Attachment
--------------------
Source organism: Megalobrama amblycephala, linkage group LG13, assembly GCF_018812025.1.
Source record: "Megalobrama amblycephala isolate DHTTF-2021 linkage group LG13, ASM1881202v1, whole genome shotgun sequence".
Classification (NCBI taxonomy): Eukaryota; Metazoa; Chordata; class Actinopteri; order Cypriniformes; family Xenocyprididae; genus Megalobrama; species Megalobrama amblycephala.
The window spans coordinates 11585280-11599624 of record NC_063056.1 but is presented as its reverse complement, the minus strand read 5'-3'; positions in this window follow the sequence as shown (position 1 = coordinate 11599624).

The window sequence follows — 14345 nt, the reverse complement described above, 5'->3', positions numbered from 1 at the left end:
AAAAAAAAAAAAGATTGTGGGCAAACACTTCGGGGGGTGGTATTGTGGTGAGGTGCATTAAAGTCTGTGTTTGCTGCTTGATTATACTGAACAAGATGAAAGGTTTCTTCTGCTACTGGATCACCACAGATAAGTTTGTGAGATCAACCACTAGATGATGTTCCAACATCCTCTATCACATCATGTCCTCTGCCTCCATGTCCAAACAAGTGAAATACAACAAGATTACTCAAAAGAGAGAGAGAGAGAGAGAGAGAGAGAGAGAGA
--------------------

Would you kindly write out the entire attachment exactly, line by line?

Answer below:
Source organism: Megalobrama amblycephala, linkage group LG13, assembly GCF_018812025.1.
Source record: "Megalobrama amblycephala isolate DHTTF-2021 linkage group LG13, ASM1881202v1, whole genome shotgun sequence".
Classification (NCBI taxonomy): Eukaryota; Metazoa; Chordata; class Actinopteri; order Cypriniformes; family Xenocyprididae; genus Megalobrama; species Megalobrama amblycephala.
The window spans coordinates 11585280-11599624 of record NC_063056.1 but is presented as its reverse complement, the minus strand read 5'-3'; positions in this window follow the sequence as shown (position 1 = coordinate 11599624).

The window sequence follows — 14345 nt, the reverse complement described above, 5'->3', positions numbered from 1 at the left end:
AAAAAAAAAAAAGATTGTGGGCAAACACTTCGGGGGGTGGTATTGTGGTGAGGTGCATTAAAGTCTGTGTTTGCTGCTTGATTATACTGAACAAGATGAAAGGTTTCTTCTGCTACTGGATCACCACAGATAAGTTTGTGAGATCAACCACTAGATGATGTTCCAACATCCTCTATCACATCATGTCCTCTGCCTCCATGTCCAAACAAGTGAAATACAACAAGATTACTCAAAAGAGAGAGAGAGAGAGAGAGAGAGAGAGAGAGA